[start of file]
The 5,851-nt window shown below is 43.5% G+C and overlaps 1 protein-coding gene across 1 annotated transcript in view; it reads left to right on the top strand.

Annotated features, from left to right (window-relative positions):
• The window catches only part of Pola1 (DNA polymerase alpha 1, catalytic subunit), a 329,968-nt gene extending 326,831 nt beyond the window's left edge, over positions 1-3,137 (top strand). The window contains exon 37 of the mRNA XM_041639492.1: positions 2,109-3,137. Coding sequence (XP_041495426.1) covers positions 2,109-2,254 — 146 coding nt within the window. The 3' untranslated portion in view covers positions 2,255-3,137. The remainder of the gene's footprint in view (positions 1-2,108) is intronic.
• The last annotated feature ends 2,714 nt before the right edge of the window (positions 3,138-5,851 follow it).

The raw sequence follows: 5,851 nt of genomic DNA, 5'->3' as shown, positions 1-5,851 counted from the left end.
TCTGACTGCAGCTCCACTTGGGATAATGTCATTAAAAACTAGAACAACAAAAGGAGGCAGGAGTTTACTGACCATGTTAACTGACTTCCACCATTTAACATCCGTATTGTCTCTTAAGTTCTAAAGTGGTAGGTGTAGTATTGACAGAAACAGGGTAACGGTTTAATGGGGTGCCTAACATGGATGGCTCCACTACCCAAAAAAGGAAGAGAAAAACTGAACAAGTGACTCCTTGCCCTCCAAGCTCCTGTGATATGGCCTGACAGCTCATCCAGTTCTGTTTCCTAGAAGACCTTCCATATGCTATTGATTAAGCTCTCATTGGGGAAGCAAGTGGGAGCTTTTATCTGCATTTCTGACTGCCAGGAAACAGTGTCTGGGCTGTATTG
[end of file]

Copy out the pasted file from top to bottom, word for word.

The 5,851-nt window shown below is 43.5% G+C and overlaps 1 protein-coding gene across 1 annotated transcript in view; it reads left to right on the top strand.

Annotated features, from left to right (window-relative positions):
• The window catches only part of Pola1 (DNA polymerase alpha 1, catalytic subunit), a 329,968-nt gene extending 326,831 nt beyond the window's left edge, over positions 1-3,137 (top strand). The window contains exon 37 of the mRNA XM_041639492.1: positions 2,109-3,137. Coding sequence (XP_041495426.1) covers positions 2,109-2,254 — 146 coding nt within the window. The 3' untranslated portion in view covers positions 2,255-3,137. The remainder of the gene's footprint in view (positions 1-2,108) is intronic.
• The last annotated feature ends 2,714 nt before the right edge of the window (positions 3,138-5,851 follow it).

The raw sequence follows: 5,851 nt of genomic DNA, 5'->3' as shown, positions 1-5,851 counted from the left end.
TCTGACTGCAGCTCCACTTGGGATAATGTCATTAAAAACTAGAACAACAAAAGGAGGCAGGAGTTTACTGACCATGTTAACTGACTTCCACCATTTAACATCCGTATTGTCTCTTAAGTTCTAAAGTGGTAGGTGTAGTATTGACAGAAACAGGGTAACGGTTTAATGGGGTGCCTAACATGGATGGCTCCACTACCCAAAAAAGGAAGAGAAAAACTGAACAAGTGACTCCTTGCCCTCCAAGCTCCTGTGATATGGCCTGACAGCTCATCCAGTTCTGTTTCCTAGAAGACCTTCCATATGCTATTGATTAAGCTCTCATTGGGGAAGCAAGTGGGAGCTTTTATCTGCATTTCTGACTGCCAGGAAACAGTGTCTGGGCTGTATTG